[thelist] Sprite images and performance

Bill Moseley moseley at hank.org
Sun Aug 3 20:12:40 CDT 2008

On Sun, Aug 03, 2008 at 04:57:51PM -0700, Will wrote:
> One question I have is do you have a
> way for your css developers to exclude a certain image from the sprite?  I'm
> thining somewhat of the scenario you described - small bg image on a
> wide/tall container.

The goal was to allow the designers to just use images directly, and
leave the optimization details to the build script.  The build script
is suppose to figure out how best to setup the sprites.

We use a build profile (text file) that places dependent css and js
files into groups, and then those groups into sets where each set ends
up being a link to a single js or css file, minified (and gzipped for
clients that can accept gzipped content).

In that profile there can be a list of regular expressions to exclude.
So, yes, the designer could use a specific directory or filename
scheme to exclude images.

Again, my initial goal was to not have the designer or developer (that
writes the css) worry about the performance tuning issues and try and
infer from parsing the CSS (and looking at image size, color depth, etc.)

(SmartSprites, on the other hand, uses comments in the css to say what
css should have sprites and which sprite file to set, which I'm not so
fond of).

As it turns out, I'm using Perl and the two CSS parsers I've tried
from CPAN get confused when trying to parse our valid real-world css.
So, I'm now parsing line-by-line, so designers could add a comment to
the css to say to exclude a given background image from the sprites.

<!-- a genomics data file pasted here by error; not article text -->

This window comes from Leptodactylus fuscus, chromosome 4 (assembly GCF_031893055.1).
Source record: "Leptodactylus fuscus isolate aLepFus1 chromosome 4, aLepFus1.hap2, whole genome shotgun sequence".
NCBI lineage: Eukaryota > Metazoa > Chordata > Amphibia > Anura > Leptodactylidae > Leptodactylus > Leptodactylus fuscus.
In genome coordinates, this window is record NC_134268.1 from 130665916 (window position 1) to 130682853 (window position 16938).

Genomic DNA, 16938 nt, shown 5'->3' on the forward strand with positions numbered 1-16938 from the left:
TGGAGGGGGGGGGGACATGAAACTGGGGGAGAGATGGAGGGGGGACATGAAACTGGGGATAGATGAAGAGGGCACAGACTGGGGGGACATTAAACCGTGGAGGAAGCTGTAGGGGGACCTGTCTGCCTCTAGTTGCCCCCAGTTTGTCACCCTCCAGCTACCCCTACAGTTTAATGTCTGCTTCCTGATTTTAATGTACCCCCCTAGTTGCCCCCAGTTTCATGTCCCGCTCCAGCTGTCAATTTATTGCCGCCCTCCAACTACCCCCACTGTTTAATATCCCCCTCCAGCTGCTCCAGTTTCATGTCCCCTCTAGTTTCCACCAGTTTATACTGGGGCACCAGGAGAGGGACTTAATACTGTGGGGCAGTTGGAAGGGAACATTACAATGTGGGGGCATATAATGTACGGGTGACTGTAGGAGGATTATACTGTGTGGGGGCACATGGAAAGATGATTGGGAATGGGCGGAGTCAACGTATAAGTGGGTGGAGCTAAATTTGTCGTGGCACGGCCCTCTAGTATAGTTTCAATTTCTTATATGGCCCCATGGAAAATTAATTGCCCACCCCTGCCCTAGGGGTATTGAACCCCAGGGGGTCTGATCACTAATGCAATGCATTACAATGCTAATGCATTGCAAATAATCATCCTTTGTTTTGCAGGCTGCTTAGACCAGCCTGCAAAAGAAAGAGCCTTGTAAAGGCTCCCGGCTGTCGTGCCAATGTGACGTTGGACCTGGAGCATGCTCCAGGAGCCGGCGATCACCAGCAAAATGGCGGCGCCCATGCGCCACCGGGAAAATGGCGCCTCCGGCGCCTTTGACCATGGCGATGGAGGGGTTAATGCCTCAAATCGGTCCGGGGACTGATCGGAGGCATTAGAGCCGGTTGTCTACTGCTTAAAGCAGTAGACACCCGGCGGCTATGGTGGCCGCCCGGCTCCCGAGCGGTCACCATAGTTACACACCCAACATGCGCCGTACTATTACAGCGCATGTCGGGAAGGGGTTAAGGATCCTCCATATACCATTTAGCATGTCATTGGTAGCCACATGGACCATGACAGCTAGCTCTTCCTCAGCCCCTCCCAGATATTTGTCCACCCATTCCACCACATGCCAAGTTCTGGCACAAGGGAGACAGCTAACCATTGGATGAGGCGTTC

That's the long answer.

> On the extra 40k issue, are you mashing up gifs and jpegs?  That'd add up
> quick.

No, all .gif.  I create a sprite file called icons.png (png8)
that is not very wide (16 px icons) but very tall (long):

$ file icons.png 
icons.png: PNG image data, 116 x 8468, 8-bit colormap, non-interlaced

(the extra 100px is padding around the icons)

$ ls -l icons.png
-rw-r--r-- 1 moseley moseley 14628 2008-08-03 17:37 icons.png

Now I have another .gif that is more wide than tall:

$ file big.gif
big.gif: GIF image data, version 89a, 1119 x 504

$ ls -l big.gif
-rw------- 1 moseley moseley 40541 2008-08-03 17:38 big.gif

Together the files add up to 55,169 bytes.

Now, if I rebuild icons.png but include the "big.gif" I get:

$ file icons_and_big.png 
icons_and_big.png: PNG image data, 1219 x 9072, 8-bit colormap, non-interlaced

$ ls -l icons_and_big.png 
-rw-r--r-- 1 moseley moseley 92438 2008-08-03 17:46 icons_and_big.png

So, 37269 bytes bigger than the sum of the two images.  So, seems like
all that transparent space takes up a bit of room.

There are tools for shrinking it more.  For example:

$ ./pngout/pngout-linux-i686-static icons_and_big.png 
 In:   92438 bytes               icons_and_big.png /c3 /f0 /d8
Out:   63847 bytes               icons_and_big.png /c3 /f0 /d8, 255 colors
Chg:  -28591 bytes ( 69% of original)

Which is pretty impressive, but took about 5 minutes to run on a 2Ghz
Core2 Duo.

Bill Moseley
moseley at hank.org
Sent from my iMutt

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